We studied waking, ventilatory, and reflex tracheal smooth muscle (TSM) responses to tracheobronchial irritation or lung inflation in three sleeping dogs. The dogs breathed through a cuffed endotracheal tube, and airflow was measured with a pneumotachograph. TSM tone was monitored directly by measuring pressure in the water-filled cuff of the endotracheal tube. Mild degrees of tracheobronchia irritation, produced by squirting 0.1--1.0 ml of water into the lower trachea, or by having the dogs inhale one breath of acetic acid vapor (concentration 17 ppm), generally caused arousal from slow-wave sleep (SWS), but not from rapid-eye-movement (REM) sleep. During wakefulness the irritant stimuli caused coughing and TSM constriction; during SWS or REM sleep, these responses occurred only if the stimulus first produced arousal. In contrast, stimulation of pulmonary stretch receptors by lung inflation did not cause arousal, but readily produced apnea and TSM relaxation during SWS. The results indicate that cough and airway smooth muscle constriction in response to bronchopulmonary irritant stimuli do not occur in the absence of arousal, and that arousal responses to such stimuli are depressed in REM sleep.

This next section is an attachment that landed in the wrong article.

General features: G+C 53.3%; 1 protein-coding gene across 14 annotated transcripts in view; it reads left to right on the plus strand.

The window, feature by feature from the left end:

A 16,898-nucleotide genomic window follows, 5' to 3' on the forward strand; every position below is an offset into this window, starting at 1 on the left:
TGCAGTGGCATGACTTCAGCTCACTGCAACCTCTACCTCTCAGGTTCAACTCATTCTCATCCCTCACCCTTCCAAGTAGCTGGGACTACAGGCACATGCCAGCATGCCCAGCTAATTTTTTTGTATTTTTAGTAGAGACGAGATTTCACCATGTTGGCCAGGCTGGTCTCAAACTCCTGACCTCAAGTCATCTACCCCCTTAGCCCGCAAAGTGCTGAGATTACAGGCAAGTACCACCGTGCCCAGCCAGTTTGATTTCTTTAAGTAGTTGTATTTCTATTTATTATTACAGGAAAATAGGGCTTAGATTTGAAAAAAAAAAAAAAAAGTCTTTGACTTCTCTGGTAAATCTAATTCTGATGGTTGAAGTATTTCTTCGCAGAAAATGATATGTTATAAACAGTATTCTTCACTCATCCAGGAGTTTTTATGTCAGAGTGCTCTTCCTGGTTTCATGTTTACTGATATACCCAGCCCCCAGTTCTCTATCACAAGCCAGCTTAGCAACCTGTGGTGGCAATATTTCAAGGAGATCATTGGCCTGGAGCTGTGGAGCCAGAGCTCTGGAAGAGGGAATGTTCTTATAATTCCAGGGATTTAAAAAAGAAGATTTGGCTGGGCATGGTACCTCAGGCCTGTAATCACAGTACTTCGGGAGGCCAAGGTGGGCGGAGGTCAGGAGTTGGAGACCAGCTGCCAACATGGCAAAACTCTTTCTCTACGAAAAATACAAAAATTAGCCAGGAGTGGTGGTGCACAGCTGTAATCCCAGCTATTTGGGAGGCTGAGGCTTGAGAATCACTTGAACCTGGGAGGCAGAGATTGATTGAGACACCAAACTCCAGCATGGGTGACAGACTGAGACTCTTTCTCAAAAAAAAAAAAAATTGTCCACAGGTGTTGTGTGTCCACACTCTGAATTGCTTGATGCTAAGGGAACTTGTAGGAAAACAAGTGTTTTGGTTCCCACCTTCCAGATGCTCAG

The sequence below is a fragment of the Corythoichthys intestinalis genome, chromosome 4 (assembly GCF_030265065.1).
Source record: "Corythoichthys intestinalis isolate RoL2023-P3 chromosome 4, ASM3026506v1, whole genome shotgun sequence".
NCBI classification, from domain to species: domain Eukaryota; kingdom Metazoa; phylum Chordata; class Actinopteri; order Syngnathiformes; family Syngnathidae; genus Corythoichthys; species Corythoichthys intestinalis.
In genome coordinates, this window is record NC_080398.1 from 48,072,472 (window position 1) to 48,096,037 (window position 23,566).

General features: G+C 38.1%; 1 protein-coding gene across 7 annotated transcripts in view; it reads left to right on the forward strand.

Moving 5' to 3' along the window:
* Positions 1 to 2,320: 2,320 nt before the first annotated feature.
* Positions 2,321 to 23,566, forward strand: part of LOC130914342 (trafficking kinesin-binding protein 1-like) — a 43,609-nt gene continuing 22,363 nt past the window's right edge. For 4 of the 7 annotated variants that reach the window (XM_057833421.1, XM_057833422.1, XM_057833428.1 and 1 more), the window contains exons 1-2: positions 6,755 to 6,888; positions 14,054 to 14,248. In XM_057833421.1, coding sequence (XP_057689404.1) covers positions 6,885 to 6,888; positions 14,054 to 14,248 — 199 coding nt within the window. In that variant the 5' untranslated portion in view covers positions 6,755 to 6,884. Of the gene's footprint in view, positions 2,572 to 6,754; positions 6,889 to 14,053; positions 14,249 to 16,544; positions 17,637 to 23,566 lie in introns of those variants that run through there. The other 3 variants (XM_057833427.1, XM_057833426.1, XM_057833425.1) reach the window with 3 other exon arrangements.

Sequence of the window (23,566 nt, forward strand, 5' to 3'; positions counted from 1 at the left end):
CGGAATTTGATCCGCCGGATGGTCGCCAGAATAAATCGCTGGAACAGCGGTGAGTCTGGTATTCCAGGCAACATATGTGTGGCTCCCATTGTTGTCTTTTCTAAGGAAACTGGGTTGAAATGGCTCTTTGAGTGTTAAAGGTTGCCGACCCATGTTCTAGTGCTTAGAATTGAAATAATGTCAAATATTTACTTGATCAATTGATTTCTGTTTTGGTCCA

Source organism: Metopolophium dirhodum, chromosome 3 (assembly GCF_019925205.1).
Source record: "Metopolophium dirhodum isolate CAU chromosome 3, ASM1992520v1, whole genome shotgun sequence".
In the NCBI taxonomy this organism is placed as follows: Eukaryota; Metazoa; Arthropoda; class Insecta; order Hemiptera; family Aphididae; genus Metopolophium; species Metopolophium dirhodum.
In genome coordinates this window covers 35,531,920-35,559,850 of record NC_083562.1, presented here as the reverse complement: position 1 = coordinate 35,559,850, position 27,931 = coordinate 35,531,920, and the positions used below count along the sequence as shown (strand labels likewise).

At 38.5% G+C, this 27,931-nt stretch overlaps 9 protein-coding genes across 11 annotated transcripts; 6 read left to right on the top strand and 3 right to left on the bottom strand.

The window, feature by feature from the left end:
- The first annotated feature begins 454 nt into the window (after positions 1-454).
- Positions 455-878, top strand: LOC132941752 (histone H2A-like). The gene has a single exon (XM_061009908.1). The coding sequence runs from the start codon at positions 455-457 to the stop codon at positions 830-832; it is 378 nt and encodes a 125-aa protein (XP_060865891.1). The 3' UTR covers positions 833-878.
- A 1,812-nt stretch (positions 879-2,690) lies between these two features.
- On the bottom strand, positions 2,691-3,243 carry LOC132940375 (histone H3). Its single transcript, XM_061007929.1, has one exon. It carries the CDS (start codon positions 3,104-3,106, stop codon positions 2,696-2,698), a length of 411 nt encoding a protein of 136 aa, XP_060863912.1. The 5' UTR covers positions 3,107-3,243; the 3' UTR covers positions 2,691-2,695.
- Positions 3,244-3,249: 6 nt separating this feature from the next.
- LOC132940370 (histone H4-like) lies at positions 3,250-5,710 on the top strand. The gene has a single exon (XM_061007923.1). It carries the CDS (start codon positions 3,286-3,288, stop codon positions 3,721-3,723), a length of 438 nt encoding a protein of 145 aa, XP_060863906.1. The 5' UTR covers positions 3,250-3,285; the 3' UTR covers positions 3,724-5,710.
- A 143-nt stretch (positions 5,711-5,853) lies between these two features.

- Copyright © 1979 the American Physiological Society